An inductance is connected to the top cylinder and to the transmission line. The lower cylinder is connected to the coax shield, which is ground reference for this instance. For the purpose of discussion, assume the instantaneous phase of the RF signal is 0 degrees relative at the bottom of the inductor, thus the top cylinder is at 0 degrees, relative. The inductor is chosen to cause resonance at the desired frequency with the capacity between cylinders. The large voltage between the cylinders establishes an E field between cylinders. This can be referred to as the primary E field.
The voltage applied to the inductor from the feed line is much smaller that applied to the top cylinder, but is significant. Because the voltage at this point on the inductor is 90 degrees delayed relative to the voltage on the top cylinder, an E field is developed between that part of the inductor and the cylinders. This may be referred to as the secondary E field. Since this E field is 90 degrees delayed, the displacement current caused by this E field is advanced 90 degrees. Thus the resulting current is in phase with the primary E field. Because the H field is developed surrounding the E field, and both the primary E field and the secondary E fields are physically located in alignment, radiation develops.
Considering the magnitudes of the two fields, the ratio between the E and H fields must be the same as the impedance of free space (377 ohms). Because this antenna is an efficient radiator (and receiver), the ratio assumes its natural function causing the input impedance (resistance) at the resonant frequency to be nominally the same as the source impedance.
The only loss in the antenna system is the loss in the tuning inductor, which is very small if proper construction is used. Typically, the cylinders are made of copper or aluminum. Therefore, the effective terminating resistance is the radiation resistance. The bandwidth of the antenna is limited by the capacity of the cylinders. Due to their physical configuration, the capacity is small, thus the reactance is high. Typical Q is nominally 35 for small antennas according to the invention and operating in the HF spectrum. This compares to values of Q of about 30 for large Hertz dipoles which are physically 25 to 50 times larger in physical dimensions.
The impedance of the antenna is a function of the physical characteristics and frequency. Typically, the cylinders each have a length of 0.01% to 2.5% of a wavelength with length to diameter ratios of 1 to 6, dependent on the desired radiation pattern. The inductance is chosen to provide resonance at the desired frequency with the natural capacity between cylinders. The inductance is aligned coaxially with the cylinders.
A performance parameter chart 500 for one exemplary antenna according to the invention is shown in FIG. 5, which presents the impedance of this antenna as a function of frequency. The specific presentation is for an operating frequency near 7 MHz (the 40 meter Amateur Radio Band), but the shape of the curves is essentially the same at any frequency for which this type of EH Antenna is designed.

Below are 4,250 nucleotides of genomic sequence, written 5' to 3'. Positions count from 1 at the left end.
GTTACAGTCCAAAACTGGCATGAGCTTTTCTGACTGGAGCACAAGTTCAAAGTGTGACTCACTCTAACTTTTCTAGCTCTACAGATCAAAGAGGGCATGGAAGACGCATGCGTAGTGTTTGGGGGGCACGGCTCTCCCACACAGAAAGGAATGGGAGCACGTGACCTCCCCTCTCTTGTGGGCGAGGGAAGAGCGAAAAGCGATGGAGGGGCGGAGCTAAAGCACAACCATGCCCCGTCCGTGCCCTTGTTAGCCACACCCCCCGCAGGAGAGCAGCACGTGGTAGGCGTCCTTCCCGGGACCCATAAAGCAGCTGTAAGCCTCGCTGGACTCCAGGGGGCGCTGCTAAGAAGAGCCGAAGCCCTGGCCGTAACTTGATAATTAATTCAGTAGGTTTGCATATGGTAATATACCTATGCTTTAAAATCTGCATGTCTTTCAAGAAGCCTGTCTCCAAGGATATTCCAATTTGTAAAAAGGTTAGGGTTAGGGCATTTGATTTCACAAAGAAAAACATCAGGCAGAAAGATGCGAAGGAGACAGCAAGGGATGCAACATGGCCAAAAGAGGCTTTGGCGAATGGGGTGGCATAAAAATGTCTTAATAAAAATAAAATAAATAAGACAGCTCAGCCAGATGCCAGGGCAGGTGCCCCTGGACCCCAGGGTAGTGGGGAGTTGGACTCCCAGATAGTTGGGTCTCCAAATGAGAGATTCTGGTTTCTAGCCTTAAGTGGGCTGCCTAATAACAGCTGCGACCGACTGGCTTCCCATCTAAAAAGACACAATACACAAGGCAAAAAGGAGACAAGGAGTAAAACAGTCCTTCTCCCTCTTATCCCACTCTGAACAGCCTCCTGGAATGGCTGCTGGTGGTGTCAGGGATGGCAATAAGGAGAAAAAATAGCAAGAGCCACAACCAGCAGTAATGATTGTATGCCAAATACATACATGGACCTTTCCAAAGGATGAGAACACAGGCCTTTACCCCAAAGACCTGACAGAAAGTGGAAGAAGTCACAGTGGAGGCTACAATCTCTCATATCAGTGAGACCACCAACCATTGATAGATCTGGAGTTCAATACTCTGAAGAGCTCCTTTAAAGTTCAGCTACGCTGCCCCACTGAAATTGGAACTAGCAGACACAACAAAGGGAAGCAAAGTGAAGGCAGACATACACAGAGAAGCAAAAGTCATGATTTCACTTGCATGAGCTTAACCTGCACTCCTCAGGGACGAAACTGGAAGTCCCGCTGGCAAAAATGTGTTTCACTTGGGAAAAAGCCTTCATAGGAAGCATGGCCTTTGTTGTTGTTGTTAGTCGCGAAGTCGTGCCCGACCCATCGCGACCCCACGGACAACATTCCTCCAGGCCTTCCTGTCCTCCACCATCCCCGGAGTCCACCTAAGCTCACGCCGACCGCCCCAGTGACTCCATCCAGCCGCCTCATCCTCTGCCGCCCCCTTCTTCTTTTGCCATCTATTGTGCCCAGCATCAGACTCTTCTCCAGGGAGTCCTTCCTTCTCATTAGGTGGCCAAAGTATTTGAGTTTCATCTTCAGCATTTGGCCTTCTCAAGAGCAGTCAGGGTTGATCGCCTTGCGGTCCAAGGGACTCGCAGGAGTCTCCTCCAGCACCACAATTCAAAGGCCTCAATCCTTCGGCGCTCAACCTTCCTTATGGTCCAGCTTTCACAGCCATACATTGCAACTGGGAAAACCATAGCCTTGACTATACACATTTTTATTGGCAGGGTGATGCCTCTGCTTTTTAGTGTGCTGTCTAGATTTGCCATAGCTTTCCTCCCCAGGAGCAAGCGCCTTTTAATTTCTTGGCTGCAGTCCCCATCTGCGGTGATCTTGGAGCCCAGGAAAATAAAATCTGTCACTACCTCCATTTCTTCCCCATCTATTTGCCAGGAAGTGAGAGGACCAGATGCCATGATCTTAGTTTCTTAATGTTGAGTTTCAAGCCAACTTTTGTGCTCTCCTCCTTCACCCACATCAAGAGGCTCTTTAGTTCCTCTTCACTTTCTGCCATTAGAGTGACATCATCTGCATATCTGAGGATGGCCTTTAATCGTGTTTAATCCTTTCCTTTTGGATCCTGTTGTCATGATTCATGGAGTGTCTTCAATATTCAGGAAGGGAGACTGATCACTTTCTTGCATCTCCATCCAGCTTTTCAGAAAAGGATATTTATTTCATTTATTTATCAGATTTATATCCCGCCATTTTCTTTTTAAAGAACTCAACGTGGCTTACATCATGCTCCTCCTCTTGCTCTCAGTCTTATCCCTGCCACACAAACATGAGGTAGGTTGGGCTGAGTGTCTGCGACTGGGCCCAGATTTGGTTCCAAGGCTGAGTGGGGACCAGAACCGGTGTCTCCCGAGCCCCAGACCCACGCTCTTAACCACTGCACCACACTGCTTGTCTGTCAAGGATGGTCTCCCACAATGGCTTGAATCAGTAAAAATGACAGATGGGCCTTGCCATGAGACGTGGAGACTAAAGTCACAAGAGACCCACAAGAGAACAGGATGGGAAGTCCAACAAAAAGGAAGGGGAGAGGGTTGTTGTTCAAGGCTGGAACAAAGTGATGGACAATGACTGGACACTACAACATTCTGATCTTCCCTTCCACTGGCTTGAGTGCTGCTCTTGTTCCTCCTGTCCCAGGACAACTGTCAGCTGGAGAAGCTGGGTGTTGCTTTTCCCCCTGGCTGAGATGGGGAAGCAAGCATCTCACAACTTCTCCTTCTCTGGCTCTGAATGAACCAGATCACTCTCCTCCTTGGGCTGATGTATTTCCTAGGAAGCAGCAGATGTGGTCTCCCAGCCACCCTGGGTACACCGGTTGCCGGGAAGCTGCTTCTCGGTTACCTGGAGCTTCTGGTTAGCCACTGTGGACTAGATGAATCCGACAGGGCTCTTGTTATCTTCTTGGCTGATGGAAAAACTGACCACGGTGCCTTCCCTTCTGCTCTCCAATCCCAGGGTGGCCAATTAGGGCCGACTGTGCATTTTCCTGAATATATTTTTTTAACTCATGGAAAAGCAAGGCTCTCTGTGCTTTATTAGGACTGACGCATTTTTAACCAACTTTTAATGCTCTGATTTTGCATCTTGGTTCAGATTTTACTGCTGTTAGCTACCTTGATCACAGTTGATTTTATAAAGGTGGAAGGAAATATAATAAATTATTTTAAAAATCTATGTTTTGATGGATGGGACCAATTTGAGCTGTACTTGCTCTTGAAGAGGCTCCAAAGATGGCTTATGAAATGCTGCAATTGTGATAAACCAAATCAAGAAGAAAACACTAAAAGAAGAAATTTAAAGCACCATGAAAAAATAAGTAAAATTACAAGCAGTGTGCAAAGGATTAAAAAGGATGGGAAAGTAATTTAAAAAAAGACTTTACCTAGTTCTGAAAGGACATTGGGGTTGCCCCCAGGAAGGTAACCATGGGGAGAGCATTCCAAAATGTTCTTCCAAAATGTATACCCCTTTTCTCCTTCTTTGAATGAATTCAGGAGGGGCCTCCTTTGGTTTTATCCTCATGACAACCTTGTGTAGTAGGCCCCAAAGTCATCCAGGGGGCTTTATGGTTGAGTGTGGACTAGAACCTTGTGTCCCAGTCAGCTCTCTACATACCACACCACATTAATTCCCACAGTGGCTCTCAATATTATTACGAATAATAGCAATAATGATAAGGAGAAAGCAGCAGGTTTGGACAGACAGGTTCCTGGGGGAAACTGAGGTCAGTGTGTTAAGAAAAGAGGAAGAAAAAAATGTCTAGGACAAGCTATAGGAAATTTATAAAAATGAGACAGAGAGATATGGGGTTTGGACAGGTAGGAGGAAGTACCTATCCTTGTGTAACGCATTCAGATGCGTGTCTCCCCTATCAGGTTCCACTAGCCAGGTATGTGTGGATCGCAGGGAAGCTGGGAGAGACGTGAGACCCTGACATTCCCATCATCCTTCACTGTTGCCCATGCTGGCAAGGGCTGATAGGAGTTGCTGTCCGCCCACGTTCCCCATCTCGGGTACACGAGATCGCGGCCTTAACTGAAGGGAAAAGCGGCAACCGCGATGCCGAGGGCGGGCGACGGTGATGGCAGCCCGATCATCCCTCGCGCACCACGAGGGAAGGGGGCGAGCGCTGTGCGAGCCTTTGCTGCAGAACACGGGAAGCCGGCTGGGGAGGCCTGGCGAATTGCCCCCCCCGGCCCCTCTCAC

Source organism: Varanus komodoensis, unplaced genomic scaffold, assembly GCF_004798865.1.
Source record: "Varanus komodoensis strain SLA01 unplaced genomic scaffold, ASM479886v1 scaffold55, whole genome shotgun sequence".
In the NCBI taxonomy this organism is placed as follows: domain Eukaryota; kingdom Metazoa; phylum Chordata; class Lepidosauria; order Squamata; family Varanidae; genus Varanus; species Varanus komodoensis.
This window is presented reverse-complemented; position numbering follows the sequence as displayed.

A VSWR curve relative to 50 ohms is presented to indicate one operating mode. A second mode is achieved when the source impedance is nominally 200 ohms. Both modes are at those frequencies where the reactance is near zero ohms. In either mode the radiation resistance of the antenna is high. The inductance can use a large wire to offer low loss resistance and there is very little resistance in the cylinders if they are made of high conductivity material such as aluminum or copper. Therefore, this antenna has exceptionally high efficiency, yet is a miniature antenna by conventional antenna standards.
Because radiation is created at the antenna, the E and H fields are contained in a volume not much larger than the dimensions of the antenna. This greatly reduces electromagnetic interference (EMI). When used as a receiving antenna, the reduced fields have a high rejection of E or H field noise, yet the capture of radiation equals that of conventionally-sized antennas. Therefore, the signal to noise ratio of the antenna is significantly higher than Hertz antennas.
The antenna of the invention can achieve optimum performance only if the transmission line feeding the antenna does not interfere. As shown in FIG. 6, this may be achieved by using a RF choke 600 in the feed line. For example, a few turns of a coaxial cable 102 over a ferrite rod 602 will offer a large effective reactance to currents on the external shield of the coaxial cable 102 without disturbing the currents internal to the coaxial cable 102. This allows the source (transmitter or receiver) to be properly coupled to the antenna.
The above-described embodiments are given as illustrative examples only. It will be readily appreciated that many deviations may be made from the specific embodiments disclosed in this specification without departing from the invention. Accordingly, the scope of the invention is to be determined by the claims below rather than being limited to the specifically described embodiments above.